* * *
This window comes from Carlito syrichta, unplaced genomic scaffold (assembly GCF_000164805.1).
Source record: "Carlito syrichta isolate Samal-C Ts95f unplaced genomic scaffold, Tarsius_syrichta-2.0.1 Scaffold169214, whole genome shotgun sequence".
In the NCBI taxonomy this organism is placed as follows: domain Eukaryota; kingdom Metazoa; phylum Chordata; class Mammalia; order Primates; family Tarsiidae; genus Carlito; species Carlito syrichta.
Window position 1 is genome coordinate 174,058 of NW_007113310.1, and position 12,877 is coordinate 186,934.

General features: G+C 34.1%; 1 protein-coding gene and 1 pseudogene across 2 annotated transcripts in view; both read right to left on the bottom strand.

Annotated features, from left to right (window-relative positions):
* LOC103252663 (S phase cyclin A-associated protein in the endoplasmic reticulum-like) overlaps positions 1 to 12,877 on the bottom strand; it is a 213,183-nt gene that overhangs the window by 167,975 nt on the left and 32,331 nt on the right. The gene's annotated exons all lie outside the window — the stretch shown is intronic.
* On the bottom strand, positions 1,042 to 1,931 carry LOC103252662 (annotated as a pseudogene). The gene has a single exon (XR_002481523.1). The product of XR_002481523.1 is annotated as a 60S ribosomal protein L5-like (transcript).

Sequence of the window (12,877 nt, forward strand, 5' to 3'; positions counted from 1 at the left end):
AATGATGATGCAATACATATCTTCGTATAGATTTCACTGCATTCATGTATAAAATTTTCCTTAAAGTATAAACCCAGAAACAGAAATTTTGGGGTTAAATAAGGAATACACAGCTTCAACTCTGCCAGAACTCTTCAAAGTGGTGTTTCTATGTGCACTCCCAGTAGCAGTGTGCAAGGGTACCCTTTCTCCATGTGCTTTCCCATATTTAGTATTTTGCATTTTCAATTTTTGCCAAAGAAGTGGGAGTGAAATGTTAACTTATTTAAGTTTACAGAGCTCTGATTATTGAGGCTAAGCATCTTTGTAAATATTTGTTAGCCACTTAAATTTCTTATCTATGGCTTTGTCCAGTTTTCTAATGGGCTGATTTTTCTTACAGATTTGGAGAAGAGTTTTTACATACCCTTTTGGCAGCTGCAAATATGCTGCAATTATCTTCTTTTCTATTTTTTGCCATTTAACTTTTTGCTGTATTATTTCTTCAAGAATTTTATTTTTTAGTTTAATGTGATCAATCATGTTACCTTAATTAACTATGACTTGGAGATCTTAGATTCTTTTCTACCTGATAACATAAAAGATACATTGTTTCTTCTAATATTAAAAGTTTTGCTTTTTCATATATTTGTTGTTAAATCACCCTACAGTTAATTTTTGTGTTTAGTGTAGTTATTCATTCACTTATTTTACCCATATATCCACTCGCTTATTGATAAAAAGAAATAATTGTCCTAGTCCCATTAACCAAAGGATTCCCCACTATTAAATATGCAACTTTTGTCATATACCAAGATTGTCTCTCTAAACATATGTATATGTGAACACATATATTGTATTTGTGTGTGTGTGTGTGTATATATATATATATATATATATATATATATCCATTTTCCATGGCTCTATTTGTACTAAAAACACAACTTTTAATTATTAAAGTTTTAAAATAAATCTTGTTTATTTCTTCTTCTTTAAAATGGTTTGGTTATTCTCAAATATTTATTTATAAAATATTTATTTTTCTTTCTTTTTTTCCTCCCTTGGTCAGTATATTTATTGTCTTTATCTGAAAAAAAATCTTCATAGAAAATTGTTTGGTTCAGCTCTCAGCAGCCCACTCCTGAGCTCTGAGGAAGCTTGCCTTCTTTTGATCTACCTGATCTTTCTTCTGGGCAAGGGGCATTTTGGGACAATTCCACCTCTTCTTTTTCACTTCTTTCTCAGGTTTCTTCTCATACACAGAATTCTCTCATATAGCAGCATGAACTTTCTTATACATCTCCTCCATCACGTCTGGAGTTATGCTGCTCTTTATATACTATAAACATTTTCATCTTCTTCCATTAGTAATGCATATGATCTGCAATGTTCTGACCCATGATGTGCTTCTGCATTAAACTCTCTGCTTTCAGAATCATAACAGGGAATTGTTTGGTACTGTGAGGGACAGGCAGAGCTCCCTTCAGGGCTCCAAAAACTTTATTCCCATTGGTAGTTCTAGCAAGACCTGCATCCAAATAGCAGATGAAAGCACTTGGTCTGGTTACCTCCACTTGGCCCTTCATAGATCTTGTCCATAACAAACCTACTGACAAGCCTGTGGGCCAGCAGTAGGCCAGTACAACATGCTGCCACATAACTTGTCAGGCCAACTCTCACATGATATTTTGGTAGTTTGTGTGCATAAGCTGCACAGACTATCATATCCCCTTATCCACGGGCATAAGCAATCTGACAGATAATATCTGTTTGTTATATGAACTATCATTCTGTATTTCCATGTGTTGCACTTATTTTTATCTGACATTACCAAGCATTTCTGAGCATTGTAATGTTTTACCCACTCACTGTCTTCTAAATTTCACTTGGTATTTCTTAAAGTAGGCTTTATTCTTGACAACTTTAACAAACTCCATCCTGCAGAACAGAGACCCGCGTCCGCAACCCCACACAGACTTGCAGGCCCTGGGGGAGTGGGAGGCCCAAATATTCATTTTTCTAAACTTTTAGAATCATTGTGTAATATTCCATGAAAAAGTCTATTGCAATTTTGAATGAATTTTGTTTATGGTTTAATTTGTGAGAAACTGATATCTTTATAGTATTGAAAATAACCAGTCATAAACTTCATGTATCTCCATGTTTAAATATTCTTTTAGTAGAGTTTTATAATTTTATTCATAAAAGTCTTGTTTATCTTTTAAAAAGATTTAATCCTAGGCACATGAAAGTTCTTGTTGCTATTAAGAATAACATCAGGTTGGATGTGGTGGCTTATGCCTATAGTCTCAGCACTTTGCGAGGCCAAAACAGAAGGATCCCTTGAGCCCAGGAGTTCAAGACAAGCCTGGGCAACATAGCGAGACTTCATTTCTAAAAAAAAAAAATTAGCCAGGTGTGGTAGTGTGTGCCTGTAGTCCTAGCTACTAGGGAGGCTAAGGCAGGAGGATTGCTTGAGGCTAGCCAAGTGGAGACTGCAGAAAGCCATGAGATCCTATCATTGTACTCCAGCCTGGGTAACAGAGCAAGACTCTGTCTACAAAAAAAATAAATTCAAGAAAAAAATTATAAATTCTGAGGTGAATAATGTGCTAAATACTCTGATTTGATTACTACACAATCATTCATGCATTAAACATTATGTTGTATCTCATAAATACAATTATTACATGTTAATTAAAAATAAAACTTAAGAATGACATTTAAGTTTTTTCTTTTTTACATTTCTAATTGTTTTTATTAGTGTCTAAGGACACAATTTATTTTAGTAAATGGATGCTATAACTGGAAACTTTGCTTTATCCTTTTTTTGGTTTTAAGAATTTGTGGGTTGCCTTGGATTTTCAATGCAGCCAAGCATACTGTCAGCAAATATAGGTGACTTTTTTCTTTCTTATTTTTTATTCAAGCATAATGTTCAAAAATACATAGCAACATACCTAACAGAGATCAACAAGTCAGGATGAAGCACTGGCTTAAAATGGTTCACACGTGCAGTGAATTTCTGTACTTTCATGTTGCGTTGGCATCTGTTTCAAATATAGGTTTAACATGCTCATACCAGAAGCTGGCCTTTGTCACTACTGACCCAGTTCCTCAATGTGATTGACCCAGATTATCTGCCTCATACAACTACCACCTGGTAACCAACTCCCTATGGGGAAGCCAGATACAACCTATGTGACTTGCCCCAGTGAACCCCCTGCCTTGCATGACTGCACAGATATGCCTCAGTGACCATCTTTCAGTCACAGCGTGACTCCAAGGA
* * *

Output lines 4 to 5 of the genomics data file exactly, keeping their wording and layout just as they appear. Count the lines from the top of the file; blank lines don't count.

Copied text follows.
Window position 1 is genome coordinate 174,058 of NW_007113310.1, and position 12,877 is coordinate 186,934.

General features: G+C 34.1%; 1 protein-coding gene and 1 pseudogene across 2 annotated transcripts in view; both read right to left on the bottom strand.